(Thanks My Name is Earl)

Case in point!

I wander down to Sexy Starbucks today, get in line to buy my grande misto, and some rude woman pushes in in front of me. I thought about saying something along the lines of "oi, wench - you and yer sandwich get to the back of the line," but I was in a good mood, and I was OK with letting a couple of extra seconds slide. I felt bad for the lovely barista, though, when said woman was a bit obnoxious to her, and did that really annoying thing of reaching over the till and tearing off her own receipt.

And it was as she moved off and headed out of the store and I got to the till that I noticed the wench had left her credit card in the machine...

Lovely barista followed my glance and she too noticed the card. She called out, but ding-dong, the wench was gone. Our eyes locked. "Give it here," I said in the same sort of way that Superman bids farewell to Lois when he jumps out the seaplane to go sort Lex Luthor out in Superman Returns. I took the card and, running past the long queue of customers, shot out of the shop. I just know lovely barista clutched her hands to her bosum and fluttered her eyelids.

I stormed down the road (the wench had very long legs and had traveled a surprising distance), and when I was within reach I called out "excuse me!" She turned round.

I briefly considered flinging it Odd-job stylee into her head to teach her a lesson for her rudeness, but instead settled on a Superman-esque quote with a hint of sarcasm: "You'll be needing this."

She gasped, and in a surprising move even thanked me! I gave her a wink and a little salute, before heading back to Starbucks.

And here's where we get back to the 'do good things...' bit. You see, I'd already ordered my coffee, and rather than queue up again or jump in to pay, lovely barista told me to pay later. So I grabbed my misto, sat down, iPodded up, and started writing. Five minutes later there was a tap on my shoulder. It was lovely barista. "Don't worry about paying - this one is free."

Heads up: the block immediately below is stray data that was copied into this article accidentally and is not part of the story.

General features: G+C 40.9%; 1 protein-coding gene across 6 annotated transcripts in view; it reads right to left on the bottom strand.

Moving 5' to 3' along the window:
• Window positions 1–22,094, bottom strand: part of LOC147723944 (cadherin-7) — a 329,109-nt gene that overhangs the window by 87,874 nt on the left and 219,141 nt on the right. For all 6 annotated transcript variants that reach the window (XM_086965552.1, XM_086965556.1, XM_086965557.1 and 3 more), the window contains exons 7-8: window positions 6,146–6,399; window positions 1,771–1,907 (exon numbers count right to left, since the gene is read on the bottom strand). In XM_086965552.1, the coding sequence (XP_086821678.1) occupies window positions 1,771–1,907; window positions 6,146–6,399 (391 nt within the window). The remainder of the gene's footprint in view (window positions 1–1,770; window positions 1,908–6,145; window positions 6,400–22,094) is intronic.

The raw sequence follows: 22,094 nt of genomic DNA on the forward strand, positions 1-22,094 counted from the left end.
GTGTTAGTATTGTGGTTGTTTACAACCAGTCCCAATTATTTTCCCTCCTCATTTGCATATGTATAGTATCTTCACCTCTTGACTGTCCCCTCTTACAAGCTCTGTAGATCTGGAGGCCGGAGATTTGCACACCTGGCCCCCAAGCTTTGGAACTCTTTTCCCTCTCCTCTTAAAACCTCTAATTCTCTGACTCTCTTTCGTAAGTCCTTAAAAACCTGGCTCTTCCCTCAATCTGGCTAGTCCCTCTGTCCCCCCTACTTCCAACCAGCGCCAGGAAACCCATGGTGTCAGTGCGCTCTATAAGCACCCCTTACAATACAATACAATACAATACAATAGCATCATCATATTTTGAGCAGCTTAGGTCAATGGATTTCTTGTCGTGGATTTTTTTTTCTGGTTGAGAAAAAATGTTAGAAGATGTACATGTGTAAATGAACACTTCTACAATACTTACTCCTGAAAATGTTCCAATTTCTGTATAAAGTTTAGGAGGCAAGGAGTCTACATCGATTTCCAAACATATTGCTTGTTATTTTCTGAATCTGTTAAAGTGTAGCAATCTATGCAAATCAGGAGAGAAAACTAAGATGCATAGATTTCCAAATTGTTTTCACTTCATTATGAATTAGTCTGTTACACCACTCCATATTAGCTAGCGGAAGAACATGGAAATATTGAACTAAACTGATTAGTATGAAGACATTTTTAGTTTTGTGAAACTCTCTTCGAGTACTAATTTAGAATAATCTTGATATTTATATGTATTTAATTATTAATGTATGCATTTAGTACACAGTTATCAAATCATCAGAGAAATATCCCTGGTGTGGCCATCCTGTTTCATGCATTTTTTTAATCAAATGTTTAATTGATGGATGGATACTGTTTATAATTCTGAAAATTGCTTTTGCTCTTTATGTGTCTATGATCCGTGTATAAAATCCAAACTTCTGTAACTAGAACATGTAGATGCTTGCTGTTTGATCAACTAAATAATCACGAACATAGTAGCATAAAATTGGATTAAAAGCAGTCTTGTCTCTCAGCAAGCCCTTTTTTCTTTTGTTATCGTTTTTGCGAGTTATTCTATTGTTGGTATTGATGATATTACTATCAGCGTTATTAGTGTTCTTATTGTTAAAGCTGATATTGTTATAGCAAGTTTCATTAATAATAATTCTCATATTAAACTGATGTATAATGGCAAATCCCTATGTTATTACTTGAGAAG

"Eh?" I replied.

"Your coffee today - it's free."

"Wha...?" I said.

By now she was probably thinking I was a bit special. Adorable and suave, but special nonetheless. She touched my mug. "This coffee?"

I nodded like a suave, adorable special.

"Is free. Today. As a thank-you for taking that lady her card."

I grinned and replied with a torrent of "thank-yous" and "are you sures?" And she was. It was free!

Do good things and good things will happen to you. Amen to that!

*Which means something entirely different if you're an afficionado of Kevin Smith films. I don't mean that!

Tuesday, January 23, 2007


I think I've drunk too much coffee today. And I'm not talking about that crappy decaf instant stuff, I'm talking the quality s**t, know what I'm saying?

And I'm blaming all the baristas in Secret Starbucks. Which I'm seriously thinking about renaming Sexy Starbucks because there's at least a handful of lovely lady baristas in there that I'd gladly marry in an instant. Let's face it, they've already ground my beans on several occasions.

Anyway, yes, too much coffee. Why am I blaming them? Well, in addition to my regular lunchtime grande misto, they gave me a free bag of house blend, thus forcing me to go back to the office and brew up a cafetiere full. I pretty much drank the entire thing on my own, leading to a lack of concentration, and severe coffee jitters. If you could see me now you probably wouldn't be able to focus on me because I'm vibrating so much. I'm like Tweek in South Park (And you wouldn't believe the amount of typos I've put in this post, and had to go back to correct. On the plus side I've written it in about half the time it usually takes...).


I've been Xboxing online quite a bit recently, and had an amazing evening of quality intermaweb Star Trek Legacy battles on Sunday. The dude I was playing against actually mailed me through Xbox Live to say that I was "really good" which is possibly the nicest thing anyone has said to me in a long time. It certainly makes up for that bitter little arseface who rated me 100% unsporting because I clipped his car when he swerved infront of me in Project Gotham Racing.

So anyway, I got that mail through and it melted my stony, stony heart for an instant. But the captain of a starship can't allow himself to show too much emotion, so I turned my ship around and blew the crap out of him again.

It's true - in space no one can hear you scream (unless you're wearing your Xbox headset).